There are enough accounts of Vivekananda's travels through Kerala. He travelled via Thrissur, Kodungallur, Tripunithura and Ernakulam, moving on to Thiruvananthapuram, Nagercoil and Kanyakumari. At Kanyakumari, no boatman was willing to row him across a turbulent sea to a rocky outcrop and Vivekananda jumped into the sea and swam across. The rest as they say, is history. His three day meditation on the outcrop eventually became the Vivekananda Memorial, which now draws visitors from across the world.

doraiswamy-iyer-vivekananda Lawyer and musician Doraiswamy Iyer | courtesy Sridhar Balan

He, along with a handful of followers, found themselves in Ernakulam town on the evening of December 7, 1892. They heard melodious music coming from a house they were passing by. Vivekananda listened, entranced. When he inquired about it to a passerby, it was revealed that the house belonged to a prominent lawyer Doraiswamy Iyer. Who was he? A family account states that he was the son of Appu Bhagvathar, a musician. The same family account states that Bhagvathar died without much wealth, except for a house in Tripunithura, but he had left Doraiswamy a musical legacy. So, Iyer, who was born in 1860, started life as a musician at the age of 12, and nursed a passion for music till he passed away in 1921. He had formal schooling only up to the First Form, but through diligence and hard work, he passed the Pleadership Examination and enrolled in the Bar as a lawyer. His legal practice grew, and he became a prominent member of the Bar. His fame and prosperity grew, but Doraiswamy never forgot his humble origins.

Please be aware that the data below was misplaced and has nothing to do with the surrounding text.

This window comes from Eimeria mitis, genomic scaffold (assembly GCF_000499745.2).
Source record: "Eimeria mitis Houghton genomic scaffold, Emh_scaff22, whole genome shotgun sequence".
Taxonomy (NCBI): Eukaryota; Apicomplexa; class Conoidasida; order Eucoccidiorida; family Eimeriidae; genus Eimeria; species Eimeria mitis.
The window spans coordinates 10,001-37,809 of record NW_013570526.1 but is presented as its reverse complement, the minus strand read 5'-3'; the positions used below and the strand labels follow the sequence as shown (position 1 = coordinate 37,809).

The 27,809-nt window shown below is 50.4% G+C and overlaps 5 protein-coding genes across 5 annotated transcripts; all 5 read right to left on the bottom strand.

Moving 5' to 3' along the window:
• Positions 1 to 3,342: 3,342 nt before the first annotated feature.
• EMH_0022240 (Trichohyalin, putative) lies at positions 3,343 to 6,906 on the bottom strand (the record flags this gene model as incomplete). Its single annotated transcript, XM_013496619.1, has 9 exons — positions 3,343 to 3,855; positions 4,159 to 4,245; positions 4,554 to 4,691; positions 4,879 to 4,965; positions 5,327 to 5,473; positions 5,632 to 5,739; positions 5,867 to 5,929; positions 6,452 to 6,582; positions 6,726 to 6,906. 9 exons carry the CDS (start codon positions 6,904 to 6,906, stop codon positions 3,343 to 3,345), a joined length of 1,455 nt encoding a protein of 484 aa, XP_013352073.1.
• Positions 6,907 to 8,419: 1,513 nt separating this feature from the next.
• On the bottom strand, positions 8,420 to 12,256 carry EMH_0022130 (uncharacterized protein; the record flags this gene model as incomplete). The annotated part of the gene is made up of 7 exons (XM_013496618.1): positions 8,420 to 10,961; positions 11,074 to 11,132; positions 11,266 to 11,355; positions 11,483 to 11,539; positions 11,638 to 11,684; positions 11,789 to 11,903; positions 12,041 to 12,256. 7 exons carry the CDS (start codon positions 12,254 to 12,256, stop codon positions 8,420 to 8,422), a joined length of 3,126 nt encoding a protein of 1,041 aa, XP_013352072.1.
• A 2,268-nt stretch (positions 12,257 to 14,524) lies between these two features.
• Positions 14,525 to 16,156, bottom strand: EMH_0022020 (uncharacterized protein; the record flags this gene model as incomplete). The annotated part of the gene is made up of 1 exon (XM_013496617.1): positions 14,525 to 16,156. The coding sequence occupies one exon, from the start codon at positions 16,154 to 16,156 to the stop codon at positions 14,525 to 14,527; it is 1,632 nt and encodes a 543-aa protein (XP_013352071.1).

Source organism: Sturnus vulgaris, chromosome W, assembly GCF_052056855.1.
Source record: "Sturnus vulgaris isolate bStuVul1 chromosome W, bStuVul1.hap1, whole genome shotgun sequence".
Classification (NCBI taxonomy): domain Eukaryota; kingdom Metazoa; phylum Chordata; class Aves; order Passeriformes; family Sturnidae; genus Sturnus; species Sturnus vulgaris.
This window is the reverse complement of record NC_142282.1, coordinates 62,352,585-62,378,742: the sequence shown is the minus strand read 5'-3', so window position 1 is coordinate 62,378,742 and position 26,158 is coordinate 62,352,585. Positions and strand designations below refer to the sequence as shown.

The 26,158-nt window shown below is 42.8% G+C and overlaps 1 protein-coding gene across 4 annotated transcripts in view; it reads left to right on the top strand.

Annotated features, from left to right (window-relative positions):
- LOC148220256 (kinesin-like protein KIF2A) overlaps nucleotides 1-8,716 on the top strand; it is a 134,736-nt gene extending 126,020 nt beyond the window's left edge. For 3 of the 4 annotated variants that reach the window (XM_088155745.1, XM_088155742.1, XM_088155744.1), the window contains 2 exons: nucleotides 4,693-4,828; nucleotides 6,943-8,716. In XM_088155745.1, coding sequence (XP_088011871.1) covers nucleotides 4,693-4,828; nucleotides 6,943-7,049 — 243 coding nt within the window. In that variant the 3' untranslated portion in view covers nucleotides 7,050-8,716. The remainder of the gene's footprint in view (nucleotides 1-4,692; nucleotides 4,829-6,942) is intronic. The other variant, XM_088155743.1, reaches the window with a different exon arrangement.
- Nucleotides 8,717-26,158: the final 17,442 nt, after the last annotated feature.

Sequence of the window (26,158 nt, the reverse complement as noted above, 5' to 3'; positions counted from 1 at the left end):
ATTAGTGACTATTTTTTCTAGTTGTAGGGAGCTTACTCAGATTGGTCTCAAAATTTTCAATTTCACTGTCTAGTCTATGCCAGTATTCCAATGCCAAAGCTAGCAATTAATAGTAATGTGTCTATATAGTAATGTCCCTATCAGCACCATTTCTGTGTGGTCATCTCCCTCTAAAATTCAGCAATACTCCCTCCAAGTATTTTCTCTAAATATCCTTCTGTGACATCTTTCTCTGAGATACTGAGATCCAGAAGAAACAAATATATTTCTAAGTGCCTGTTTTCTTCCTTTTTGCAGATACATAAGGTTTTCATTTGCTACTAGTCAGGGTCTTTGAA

The same family account states that his house 'Saraswati Vilas' was always open. There was always an endless stream of visitors, and one never knew who was passing through or staying. In addition to the numerous support staff, the house always had a stream of legal clients. Disciples would come for music lessons and certificates that would enable them to get jobs as music teachers. Fellow musicians and bhagavathars in town for a concert were warmly welcomed. There were no prominent hotels then, but they would all stay at Saraswati Vilas. Every Saturday at 10am, a large number of women and children from the lowest caste groupings called ullatas, living in the outskirts of the town, would gather by the front verandah. They would be given a traditional offering of oil, followed by rice. Though sometimes the gathering would be unusually large, there would be no jostling or shoving, for they were confident that none among them would be turned away empty-handed.